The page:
You have one, too, made up of all those things. 

When I work with leaders learning to give feedback, I tell them to be cautious when giving information that contradicts identity. It may be perceived as an identity assault. It's important to give necessary and sometimes negative feedback but equally so to help the recipient maintain their definition of who they are, hang on to their dignity.

Whole wars have been waged, and continue now, over identity. Look at the Middle East if you don’t believe me. 

I won’t give feedback or information that ‘deconstructs’ identity if in my opinion the situation is such that it’s impossible for the person on the receiving end to restore their reputation with self, or build a new one. If they can’t somehow make things right for themselves.

Does that make sense? I have an example.

A long time ago a friend phoned to tell me her mom was terminally ill. My friend had a lot of unfinished business with her mom. She wanted me to guide her in a clear-the-air conversation, and help her say things to her mother that had been left unsaid, or were said but not heard for years preceding.


©pamela hester king

I coach communication so I was a logical choice for help. We were old friends; I knew her mom and had a deep understanding of the issues that troubled my friend. But there was a rub for me. If I helped my friend say what she wanted, I’d likely also undo the accomplishment of which her mom was most proud – she had tried to be a good mother. Believed she had been. Thought she raised her daughter well, with love and advantages, and was leaving to her only child a large estate to secure her daughter’s future and that of her grandsons.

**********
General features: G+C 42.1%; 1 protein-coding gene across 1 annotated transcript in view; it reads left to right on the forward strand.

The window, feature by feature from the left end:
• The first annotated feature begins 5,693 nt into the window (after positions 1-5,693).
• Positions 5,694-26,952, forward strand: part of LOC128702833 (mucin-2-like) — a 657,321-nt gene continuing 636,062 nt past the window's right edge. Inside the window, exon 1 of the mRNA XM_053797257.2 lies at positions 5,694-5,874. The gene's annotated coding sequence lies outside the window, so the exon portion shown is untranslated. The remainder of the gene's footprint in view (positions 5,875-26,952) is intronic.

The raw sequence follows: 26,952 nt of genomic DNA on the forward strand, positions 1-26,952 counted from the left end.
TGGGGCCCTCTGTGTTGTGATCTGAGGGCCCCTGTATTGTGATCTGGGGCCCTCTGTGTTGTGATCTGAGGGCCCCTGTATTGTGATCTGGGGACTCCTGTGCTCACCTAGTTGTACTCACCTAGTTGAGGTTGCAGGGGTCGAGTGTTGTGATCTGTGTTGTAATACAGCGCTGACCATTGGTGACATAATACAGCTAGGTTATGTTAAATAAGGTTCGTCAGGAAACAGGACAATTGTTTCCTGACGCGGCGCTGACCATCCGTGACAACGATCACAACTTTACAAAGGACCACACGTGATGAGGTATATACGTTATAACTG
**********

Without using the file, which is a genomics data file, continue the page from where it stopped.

Giving my friend the benefit of the doubt, I’ll say she planned to be compassionate in the conversation. I still said no. Would not do it. Not under the circumstances. There was no time left to work through things. For her mother to refurbish her reputation with herself as having done right by her daughter, let alone time to shift her daughter’s opinion. 

My decision caused a rift. My friend was angry with me. Felt deserted in a time of need. All the things she needed to say before her mother’s passing might never be said. 

I understand her point of view better now. 
©pamela hester king